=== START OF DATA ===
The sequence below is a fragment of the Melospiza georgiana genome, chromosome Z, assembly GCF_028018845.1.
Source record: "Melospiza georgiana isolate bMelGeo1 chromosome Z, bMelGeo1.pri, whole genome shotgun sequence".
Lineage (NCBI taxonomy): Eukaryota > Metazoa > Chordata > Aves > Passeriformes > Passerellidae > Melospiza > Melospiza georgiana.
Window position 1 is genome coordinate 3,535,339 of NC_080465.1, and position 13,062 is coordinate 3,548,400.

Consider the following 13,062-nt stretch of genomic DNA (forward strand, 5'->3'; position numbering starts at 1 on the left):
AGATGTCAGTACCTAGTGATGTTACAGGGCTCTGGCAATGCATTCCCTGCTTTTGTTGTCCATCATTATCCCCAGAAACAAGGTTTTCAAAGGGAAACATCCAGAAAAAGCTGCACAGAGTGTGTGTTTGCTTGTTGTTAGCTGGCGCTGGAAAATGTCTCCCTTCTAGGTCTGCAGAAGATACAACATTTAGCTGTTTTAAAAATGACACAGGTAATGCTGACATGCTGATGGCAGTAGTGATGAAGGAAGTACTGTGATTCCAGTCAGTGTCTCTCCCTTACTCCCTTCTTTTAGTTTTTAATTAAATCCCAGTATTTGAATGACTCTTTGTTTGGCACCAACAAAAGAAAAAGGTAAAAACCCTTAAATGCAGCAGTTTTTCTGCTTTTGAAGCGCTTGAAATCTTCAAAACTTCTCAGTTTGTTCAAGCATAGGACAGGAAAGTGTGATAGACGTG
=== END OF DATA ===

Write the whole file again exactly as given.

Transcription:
The sequence below is a fragment of the Melospiza georgiana genome, chromosome Z, assembly GCF_028018845.1.
Source record: "Melospiza georgiana isolate bMelGeo1 chromosome Z, bMelGeo1.pri, whole genome shotgun sequence".
Lineage (NCBI taxonomy): Eukaryota > Metazoa > Chordata > Aves > Passeriformes > Passerellidae > Melospiza > Melospiza georgiana.
Window position 1 is genome coordinate 3,535,339 of NC_080465.1, and position 13,062 is coordinate 3,548,400.

Consider the following 13,062-nt stretch of genomic DNA (forward strand, 5'->3'; position numbering starts at 1 on the left):
AGATGTCAGTACCTAGTGATGTTACAGGGCTCTGGCAATGCATTCCCTGCTTTTGTTGTCCATCATTATCCCCAGAAACAAGGTTTTCAAAGGGAAACATCCAGAAAAAGCTGCACAGAGTGTGTGTTTGCTTGTTGTTAGCTGGCGCTGGAAAATGTCTCCCTTCTAGGTCTGCAGAAGATACAACATTTAGCTGTTTTAAAAATGACACAGGTAATGCTGACATGCTGATGGCAGTAGTGATGAAGGAAGTACTGTGATTCCAGTCAGTGTCTCTCCCTTACTCCCTTCTTTTAGTTTTTAATTAAATCCCAGTATTTGAATGACTCTTTGTTTGGCACCAACAAAAGAAAAAGGTAAAAACCCTTAAATGCAGCAGTTTTTCTGCTTTTGAAGCGCTTGAAATCTTCAAAACTTCTCAGTTTGTTCAAGCATAGGACAGGAAAGTGTGATAGACGTG